There are pages and pages of words about how important social networks are and how police, as well as other agencies, need to take advantage of this new form of communication. There are seminars, conferences, lectures and training sessions all in place now to try to encourage people to use social media.
It is easy to fall into the emperor’s new clothes syndrome. We all say how good it is and how it should be copied across the country. Have we spent some time in critically assessing what we get out of it? Have we analysed the cost benefits? Do we know if the effort being put into developing Facebook pages, Twitter feeds and other Flickr and YouTube sites is actually worth it?
The use of social media has become an accepted part of communication, used on a daily and hourly basis. Our neighbourhood teams are out there using it and highlighting a whole range of issues from crime prevention advice to appeals for information. Our bosses are using it to network with other senior police personnel. Our corporate teams use it to manage emergencies and critical incidents and promote proactive operations and initiatives. But is it all just words that disappear and do little to manage reputation or improve confidence?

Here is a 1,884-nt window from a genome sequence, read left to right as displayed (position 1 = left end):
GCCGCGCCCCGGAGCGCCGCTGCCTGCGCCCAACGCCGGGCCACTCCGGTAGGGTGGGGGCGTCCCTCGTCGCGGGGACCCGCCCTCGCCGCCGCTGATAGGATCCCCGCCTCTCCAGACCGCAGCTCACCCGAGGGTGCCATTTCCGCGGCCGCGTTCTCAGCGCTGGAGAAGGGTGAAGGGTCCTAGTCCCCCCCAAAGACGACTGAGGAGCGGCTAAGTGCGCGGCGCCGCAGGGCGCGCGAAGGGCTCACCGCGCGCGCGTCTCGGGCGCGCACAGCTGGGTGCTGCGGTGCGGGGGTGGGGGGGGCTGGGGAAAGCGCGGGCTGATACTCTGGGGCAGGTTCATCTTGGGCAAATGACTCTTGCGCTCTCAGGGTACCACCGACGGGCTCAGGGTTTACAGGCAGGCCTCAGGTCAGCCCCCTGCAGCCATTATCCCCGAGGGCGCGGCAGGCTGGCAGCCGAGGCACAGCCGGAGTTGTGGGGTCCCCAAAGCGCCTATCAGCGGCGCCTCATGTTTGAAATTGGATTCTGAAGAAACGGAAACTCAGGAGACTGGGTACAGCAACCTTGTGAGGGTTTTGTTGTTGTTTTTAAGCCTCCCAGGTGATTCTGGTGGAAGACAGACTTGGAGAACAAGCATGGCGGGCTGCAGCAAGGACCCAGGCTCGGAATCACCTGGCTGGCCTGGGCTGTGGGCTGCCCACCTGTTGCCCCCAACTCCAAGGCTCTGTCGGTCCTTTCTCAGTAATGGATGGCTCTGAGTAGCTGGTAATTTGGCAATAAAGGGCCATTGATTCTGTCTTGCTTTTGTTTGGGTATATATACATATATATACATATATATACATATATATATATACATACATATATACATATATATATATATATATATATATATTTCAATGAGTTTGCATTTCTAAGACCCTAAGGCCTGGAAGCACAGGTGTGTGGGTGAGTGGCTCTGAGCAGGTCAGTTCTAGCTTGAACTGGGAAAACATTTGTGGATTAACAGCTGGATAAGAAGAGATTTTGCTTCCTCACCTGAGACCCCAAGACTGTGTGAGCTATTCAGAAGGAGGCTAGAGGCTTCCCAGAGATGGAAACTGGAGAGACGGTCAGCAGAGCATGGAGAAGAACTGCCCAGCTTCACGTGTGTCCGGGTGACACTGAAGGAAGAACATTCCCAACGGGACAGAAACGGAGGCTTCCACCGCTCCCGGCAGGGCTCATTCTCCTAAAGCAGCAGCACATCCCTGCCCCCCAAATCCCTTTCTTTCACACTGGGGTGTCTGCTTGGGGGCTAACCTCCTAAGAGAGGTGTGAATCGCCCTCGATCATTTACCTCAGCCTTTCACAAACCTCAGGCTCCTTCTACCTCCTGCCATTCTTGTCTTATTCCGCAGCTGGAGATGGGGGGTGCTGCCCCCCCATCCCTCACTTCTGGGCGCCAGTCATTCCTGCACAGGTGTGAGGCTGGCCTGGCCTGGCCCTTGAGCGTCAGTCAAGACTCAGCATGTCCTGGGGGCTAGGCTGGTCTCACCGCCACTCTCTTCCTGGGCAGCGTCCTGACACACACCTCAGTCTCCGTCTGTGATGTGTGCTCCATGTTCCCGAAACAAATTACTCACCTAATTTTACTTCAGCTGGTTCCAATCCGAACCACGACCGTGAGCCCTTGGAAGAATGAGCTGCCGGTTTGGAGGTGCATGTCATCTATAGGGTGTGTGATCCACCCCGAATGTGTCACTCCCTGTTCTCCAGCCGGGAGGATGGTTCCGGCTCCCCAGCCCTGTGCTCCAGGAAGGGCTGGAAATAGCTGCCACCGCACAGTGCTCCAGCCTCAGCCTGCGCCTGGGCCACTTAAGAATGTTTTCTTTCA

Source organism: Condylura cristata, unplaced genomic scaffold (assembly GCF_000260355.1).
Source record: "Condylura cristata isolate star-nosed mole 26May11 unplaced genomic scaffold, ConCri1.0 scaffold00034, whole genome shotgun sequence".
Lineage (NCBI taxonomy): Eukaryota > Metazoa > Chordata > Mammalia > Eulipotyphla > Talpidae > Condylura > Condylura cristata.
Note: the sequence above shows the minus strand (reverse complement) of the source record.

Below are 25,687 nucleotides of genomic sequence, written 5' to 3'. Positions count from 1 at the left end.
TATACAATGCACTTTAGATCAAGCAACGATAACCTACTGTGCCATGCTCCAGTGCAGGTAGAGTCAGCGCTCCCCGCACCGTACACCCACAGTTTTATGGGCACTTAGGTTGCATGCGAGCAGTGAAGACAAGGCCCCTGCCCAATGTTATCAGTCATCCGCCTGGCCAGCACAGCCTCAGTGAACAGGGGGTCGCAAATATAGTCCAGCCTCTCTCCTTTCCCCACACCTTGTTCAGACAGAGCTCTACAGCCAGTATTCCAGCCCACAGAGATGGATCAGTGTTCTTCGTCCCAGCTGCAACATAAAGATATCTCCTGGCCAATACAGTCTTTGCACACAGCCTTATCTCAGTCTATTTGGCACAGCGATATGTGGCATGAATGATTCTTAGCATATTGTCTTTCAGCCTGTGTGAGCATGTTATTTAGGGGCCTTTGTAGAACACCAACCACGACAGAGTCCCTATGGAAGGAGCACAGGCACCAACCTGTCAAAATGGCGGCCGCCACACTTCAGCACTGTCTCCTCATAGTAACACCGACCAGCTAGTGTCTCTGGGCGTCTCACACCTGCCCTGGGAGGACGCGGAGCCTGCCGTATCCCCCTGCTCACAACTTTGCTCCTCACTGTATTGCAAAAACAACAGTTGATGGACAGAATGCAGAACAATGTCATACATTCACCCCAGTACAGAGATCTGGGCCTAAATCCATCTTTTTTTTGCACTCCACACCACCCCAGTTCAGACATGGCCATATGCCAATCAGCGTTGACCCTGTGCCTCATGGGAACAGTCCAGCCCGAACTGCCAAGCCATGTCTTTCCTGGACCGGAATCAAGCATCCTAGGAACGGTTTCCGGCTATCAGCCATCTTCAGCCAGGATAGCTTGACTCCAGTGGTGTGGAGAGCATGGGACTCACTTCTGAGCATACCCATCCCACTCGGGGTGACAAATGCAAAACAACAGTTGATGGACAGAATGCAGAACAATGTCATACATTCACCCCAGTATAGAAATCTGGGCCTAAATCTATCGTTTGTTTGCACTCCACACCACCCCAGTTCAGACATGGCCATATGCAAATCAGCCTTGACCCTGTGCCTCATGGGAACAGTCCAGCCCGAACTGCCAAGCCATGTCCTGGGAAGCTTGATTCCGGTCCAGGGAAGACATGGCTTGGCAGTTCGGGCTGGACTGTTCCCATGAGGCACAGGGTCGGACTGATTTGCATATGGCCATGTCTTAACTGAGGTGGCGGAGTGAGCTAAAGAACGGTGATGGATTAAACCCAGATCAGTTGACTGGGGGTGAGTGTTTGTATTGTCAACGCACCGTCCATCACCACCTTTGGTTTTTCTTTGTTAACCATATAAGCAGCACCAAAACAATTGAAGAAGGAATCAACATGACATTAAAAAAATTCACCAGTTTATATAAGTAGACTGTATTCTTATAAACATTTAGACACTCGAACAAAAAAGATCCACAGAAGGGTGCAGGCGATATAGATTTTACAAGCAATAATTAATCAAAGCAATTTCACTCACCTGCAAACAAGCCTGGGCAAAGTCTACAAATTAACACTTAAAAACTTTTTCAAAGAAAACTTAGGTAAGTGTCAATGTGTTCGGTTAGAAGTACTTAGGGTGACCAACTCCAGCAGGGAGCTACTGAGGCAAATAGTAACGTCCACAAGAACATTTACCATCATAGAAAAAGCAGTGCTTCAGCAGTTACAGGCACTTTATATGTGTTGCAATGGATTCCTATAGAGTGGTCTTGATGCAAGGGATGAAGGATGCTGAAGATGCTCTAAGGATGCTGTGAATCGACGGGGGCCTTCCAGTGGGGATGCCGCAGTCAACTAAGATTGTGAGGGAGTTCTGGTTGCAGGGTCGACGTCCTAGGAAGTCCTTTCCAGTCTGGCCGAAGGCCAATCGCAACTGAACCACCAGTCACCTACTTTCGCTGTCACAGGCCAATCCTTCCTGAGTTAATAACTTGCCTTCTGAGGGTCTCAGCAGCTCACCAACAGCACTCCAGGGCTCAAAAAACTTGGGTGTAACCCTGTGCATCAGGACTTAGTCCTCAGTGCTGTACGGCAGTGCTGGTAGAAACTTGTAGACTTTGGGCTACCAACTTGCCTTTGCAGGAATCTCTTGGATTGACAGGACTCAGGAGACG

This is an important analysis that needs to take place if we are to ever convince the sceptics about the benefits of social media.
To help with the consideration of whether social media is the future or just a fad will be discussing it on Thursday 4 August at the 1pm #polchat. Ahead of the chat think about your responses to the following questions:
- What analysis have you done of the cost benefits of social media?
- Could you survive without it?
- Is social media the emperor’s new clothes – are you doing it because others tell you it is good?
- How do you attempt to demonstrate the benefits of using social media?
Anyone with an interest in social media or policing should take part for what should be a lively discussion around whether we should continue to invest in social media.